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If you are looking for a job, networking is a powerful skill to master. The art of making genuine connections with other people can help you discover new opportunities, share job leads, and learn crucial information for the employment hunt.
Successful networking is about developing friendships and establishing contacts you can rely on to share job possibilities, business opportunities and referrals.
According to the Harvard Business School Alumni website, 65-85% of jobs are found through networking. It's worth your time to learn how to connect with others. Here are nine tips for learning the art of networking:
1. Start with who you know. If you're looking for a job, tell your friends, neighbors, and people you come in contact with everyday about your search. The more people who know you're looking, the more allies you'll have in the search. Use all your contact methods, including face to face, telephone and social media.
In the article Can't Find a Job? Keep Looking!, we suggest creating a list of at least 100 people to contact. When you reach out to that many people, chances are some of them will have job leads, or they may know other people within their own networks who can help you.
2. Get savvy about online social networks. Spend time on Internet-based social media networks to make communication easier. For example, a simple status update on sites such as LinkedIn, Facebook or Twitter can inform all your contacts that you're looking for a new job. Just provide a link to your resume, and people you're connected to can email your resume to others in their online networks. Even if your friends don't know of any job opportunities, you might be able to connect with their contacts for help in finding employment.
In addition to broadening your own network, many social media sites have online groups you can join that are targeted to your specialties. This is a way to meet new people and possibly discover even more job leads within your field.
3. Join organizations.Whether you choose to be a part of general networking organizations or industry-specific clubs, get involved with groups that put you around other people. Some to consider include:
There may be costs involved with joining clubs, but if they are related in some way to your career or to finding a job, you may be able to deduct the expenses on your taxes. For more information on this and other deductions, read our article 8 Little-Known Tax Write-Offs.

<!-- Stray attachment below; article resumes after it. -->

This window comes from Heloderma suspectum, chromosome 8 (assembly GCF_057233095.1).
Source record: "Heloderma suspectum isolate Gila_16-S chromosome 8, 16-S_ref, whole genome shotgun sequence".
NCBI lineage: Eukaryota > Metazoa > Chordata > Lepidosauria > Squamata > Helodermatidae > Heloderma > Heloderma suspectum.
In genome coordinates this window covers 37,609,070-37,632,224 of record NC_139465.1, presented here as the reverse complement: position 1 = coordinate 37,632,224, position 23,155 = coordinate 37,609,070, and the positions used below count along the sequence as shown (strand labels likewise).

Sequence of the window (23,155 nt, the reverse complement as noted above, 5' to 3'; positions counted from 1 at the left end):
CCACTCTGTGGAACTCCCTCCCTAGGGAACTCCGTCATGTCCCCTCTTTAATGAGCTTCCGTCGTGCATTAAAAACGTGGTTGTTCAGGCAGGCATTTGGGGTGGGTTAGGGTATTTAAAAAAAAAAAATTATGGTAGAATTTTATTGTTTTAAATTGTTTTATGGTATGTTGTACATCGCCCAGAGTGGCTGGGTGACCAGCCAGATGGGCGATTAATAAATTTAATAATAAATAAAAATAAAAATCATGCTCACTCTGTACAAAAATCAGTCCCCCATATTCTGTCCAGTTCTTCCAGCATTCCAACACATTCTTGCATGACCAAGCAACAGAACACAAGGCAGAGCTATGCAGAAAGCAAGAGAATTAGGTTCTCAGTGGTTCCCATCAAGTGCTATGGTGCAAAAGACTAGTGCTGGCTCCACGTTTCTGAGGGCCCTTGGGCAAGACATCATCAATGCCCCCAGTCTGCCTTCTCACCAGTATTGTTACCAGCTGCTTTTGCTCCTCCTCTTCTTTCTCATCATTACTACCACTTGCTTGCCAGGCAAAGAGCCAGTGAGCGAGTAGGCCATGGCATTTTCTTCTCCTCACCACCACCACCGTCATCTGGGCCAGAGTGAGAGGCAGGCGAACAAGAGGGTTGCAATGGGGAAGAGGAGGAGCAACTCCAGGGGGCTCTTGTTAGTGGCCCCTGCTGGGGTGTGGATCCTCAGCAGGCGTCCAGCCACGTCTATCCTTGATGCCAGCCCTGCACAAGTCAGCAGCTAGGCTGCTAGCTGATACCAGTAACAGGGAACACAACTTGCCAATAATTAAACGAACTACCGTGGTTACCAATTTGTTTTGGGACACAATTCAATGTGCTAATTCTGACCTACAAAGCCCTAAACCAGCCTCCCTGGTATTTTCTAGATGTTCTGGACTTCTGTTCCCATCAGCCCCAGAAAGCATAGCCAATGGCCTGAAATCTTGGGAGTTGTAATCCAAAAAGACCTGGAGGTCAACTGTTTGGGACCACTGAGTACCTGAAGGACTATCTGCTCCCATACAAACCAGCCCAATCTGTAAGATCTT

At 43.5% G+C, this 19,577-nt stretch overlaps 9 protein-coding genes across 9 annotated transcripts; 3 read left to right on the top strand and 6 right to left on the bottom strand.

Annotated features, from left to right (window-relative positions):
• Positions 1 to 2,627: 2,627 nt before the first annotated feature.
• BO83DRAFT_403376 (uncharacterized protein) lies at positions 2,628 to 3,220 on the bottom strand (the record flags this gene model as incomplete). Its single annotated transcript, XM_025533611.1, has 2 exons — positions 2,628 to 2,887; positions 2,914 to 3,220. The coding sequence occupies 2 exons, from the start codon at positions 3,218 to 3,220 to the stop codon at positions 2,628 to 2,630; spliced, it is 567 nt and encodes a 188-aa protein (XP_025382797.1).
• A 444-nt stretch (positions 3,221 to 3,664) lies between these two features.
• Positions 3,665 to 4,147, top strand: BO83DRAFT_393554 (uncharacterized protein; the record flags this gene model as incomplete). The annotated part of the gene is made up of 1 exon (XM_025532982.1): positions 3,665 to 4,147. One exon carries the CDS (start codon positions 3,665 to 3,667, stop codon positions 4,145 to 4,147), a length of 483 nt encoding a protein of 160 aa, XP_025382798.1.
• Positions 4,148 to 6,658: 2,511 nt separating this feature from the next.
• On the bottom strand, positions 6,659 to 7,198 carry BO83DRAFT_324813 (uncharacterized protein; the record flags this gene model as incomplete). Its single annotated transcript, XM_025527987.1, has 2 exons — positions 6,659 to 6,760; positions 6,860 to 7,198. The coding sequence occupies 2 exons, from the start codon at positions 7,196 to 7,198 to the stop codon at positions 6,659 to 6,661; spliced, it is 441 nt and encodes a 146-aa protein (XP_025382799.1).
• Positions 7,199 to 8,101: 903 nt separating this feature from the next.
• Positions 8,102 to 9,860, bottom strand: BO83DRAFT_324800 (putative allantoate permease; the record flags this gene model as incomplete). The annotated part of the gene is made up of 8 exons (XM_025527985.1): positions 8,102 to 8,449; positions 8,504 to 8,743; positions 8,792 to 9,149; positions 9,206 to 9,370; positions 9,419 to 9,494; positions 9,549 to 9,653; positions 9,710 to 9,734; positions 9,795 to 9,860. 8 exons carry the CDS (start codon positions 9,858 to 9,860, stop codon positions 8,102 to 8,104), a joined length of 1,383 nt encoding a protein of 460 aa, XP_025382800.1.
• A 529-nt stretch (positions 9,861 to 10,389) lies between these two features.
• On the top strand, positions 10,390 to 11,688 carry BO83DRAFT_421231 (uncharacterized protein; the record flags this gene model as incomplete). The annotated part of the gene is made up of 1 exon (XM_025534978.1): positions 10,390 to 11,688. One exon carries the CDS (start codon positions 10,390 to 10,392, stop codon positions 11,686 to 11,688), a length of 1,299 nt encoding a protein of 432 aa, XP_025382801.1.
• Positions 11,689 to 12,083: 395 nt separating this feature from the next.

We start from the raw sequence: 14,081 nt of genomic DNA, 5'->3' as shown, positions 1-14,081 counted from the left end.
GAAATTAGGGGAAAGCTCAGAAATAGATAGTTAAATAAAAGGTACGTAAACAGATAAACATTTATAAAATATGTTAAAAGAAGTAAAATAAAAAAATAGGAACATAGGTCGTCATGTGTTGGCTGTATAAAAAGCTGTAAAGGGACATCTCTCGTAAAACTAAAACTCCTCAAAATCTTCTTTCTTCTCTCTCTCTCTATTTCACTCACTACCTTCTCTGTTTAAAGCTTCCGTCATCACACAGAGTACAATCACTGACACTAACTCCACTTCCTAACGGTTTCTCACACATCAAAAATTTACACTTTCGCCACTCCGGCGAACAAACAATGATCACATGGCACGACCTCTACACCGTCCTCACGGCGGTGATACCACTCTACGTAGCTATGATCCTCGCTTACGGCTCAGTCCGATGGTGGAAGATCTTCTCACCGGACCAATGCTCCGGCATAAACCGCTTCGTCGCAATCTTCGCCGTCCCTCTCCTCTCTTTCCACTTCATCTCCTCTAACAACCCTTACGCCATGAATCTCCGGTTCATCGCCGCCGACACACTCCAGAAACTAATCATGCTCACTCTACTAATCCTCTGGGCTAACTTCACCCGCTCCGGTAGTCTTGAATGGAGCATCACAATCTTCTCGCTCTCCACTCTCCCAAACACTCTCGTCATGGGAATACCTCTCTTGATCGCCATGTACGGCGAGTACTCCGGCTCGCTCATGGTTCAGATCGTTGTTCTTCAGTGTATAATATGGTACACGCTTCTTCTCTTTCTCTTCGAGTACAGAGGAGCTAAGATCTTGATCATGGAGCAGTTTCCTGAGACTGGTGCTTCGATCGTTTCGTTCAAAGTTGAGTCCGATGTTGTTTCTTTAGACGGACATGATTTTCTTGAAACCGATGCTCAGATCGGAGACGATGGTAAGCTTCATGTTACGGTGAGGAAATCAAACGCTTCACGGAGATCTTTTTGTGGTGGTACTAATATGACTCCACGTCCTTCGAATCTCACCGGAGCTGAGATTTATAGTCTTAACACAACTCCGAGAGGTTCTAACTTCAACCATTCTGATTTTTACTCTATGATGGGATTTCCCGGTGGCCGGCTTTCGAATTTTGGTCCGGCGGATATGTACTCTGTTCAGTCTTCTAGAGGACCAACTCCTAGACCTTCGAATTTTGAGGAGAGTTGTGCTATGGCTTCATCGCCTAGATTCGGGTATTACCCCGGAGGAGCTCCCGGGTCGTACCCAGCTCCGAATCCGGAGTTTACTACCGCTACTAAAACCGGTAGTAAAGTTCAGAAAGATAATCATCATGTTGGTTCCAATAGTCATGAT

4. Ask for advice. When you're speaking with a potential contact at a networking event, one effective way to communicate with that person is to ask for guidance, especially if he or she is in a senior level position. Listening to others, especially if they have experience in your targeted industry, is an important job search skill.
5. Become a familiar face. When you select a networking club or organization to join, participate often. It may take a few visits before others begin to recognize you and remember you for a job position. Make sure people get to know you over a period of weeks and months.
6. Ask for business cards. When you meet people in person, get in the habit of asking them for their business cards, so you have a way to contact them later.
If someone asks you for your card, be sure to have one to hand them. Even if you're unemployed, you can get a few professional-looking cards printed at a local copy center for a reasonable price (often under twenty dollars). Include your name and contact information. Don't leave the "job title" space blank. That could lead to embarrassing questions about why you're in between jobs. Instead, include your industry or career focus in that space.
7. Follow up. Chances are very slim that you'll find a job lead after just one conversation with a person at a networking event. Instead, resolve to follow up with that contact in the future, whether it's to ask a question, send an article that might interest them, or simply to say "hello." This will keep you at the front of that person's mind when a job does become available.
8. Always send a "thank you" note. When someone refers you for a job or gives you a job lead, send that person a handwritten letter or an email thanking them, even if you don't actually land the job. It's a courtesy to show how much you value the effort someone made on your behalf.
If that person is considering you for employment, then writing a "thank you" note is an effective tactic to help you stand out from the competition. For more information on other tactics, read our article 10 Strategies for Today's Job Seekers.
9. After landing a job, keep networking. A poll published in the Washington Post found that nearly half of the human resources executives surveyed stated that networking is the most effective way to land a job. If you land a job through networking, that's great! But don't stop once you have the job. Just as you probably couldn't imagine a life without friends to chat with, you shouldn't expect to work in your career without constantly networking.
In fact, the period after you find a job may be the best time to network, because you're less likely to appear to be a "desperate" job-seeker, and you're in a better position to help others. You may even have access to a number of new networking groups through your employer.
In this age of lay-offs and downsizing, it's important to maintain the skills necessary to find and keep a good job. By learning the art of networking, you can develop friendships, help others, and provide yourself with the best chance to find an employment opportunity that's perfect for you.
Check out these five tips to learn what young job seekers can do to better position themselves or success in today's job market.
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